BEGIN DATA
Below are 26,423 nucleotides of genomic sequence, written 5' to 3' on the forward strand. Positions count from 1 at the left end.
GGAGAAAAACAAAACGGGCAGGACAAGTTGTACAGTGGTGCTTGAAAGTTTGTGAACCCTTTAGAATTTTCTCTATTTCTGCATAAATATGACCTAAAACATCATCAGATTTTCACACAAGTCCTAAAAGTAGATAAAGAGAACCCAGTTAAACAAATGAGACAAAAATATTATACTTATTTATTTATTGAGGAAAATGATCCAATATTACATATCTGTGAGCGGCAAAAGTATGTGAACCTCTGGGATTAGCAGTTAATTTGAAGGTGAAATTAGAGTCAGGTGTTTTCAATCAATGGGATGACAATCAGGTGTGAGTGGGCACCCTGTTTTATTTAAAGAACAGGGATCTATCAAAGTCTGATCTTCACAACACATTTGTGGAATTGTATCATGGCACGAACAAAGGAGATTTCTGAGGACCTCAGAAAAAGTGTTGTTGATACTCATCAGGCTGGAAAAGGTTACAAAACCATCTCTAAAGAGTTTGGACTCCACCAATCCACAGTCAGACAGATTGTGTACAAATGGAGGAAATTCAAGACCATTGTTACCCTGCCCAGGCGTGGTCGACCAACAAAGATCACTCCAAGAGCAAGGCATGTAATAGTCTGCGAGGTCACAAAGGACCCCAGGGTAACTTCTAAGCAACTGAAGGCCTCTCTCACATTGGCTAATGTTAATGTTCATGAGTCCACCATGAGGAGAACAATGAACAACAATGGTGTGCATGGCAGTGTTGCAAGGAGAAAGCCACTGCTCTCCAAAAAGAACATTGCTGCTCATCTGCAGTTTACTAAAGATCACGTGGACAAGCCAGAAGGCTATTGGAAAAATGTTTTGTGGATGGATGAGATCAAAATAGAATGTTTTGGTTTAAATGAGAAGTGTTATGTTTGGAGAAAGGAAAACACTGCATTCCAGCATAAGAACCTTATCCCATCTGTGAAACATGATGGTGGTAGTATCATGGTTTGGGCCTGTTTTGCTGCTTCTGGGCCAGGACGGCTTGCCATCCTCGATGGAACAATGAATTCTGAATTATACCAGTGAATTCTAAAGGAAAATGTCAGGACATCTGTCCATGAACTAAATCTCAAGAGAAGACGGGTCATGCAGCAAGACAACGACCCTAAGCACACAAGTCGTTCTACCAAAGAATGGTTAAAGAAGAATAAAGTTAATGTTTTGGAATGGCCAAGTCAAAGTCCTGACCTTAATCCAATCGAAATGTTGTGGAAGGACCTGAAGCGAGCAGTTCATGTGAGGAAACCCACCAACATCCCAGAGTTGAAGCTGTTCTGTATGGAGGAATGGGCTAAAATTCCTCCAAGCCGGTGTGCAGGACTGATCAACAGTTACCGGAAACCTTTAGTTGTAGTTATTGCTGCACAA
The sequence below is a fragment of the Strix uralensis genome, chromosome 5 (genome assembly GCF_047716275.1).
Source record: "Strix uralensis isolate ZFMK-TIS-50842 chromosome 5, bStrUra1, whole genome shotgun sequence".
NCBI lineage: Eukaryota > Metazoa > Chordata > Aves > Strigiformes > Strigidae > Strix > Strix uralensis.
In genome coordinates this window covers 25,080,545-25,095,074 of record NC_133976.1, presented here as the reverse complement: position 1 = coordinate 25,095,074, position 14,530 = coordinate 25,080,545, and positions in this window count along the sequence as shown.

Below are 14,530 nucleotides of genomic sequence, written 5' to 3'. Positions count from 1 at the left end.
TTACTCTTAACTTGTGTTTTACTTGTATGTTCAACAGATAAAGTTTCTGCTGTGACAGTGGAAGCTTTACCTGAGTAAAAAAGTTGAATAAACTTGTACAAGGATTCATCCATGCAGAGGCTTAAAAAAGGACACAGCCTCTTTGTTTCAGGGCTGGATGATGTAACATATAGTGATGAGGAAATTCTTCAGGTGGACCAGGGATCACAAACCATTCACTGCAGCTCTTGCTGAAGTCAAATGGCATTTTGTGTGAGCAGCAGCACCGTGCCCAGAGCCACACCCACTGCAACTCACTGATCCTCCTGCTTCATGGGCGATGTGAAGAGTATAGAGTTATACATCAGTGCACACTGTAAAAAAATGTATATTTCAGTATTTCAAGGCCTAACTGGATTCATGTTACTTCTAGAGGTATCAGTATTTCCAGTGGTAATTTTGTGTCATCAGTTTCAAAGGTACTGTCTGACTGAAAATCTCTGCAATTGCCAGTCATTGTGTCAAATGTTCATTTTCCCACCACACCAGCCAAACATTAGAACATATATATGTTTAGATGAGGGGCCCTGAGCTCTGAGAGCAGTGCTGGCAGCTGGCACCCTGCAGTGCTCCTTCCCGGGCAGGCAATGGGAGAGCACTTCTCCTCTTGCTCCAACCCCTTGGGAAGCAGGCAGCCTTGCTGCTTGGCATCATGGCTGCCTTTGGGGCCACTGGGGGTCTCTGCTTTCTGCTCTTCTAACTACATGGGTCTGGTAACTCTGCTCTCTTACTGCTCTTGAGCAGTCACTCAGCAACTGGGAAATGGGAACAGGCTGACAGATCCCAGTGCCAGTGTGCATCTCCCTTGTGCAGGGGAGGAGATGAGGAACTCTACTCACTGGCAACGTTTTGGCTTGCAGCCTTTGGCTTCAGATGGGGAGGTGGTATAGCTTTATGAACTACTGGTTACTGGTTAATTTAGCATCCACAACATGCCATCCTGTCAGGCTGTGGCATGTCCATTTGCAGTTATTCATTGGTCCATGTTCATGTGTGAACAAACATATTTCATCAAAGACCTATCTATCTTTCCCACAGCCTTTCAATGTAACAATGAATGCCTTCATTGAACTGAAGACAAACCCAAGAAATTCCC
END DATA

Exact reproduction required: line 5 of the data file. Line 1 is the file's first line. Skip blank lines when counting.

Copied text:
NCBI lineage: Eukaryota > Metazoa > Chordata > Aves > Strigiformes > Strigidae > Strix > Strix uralensis.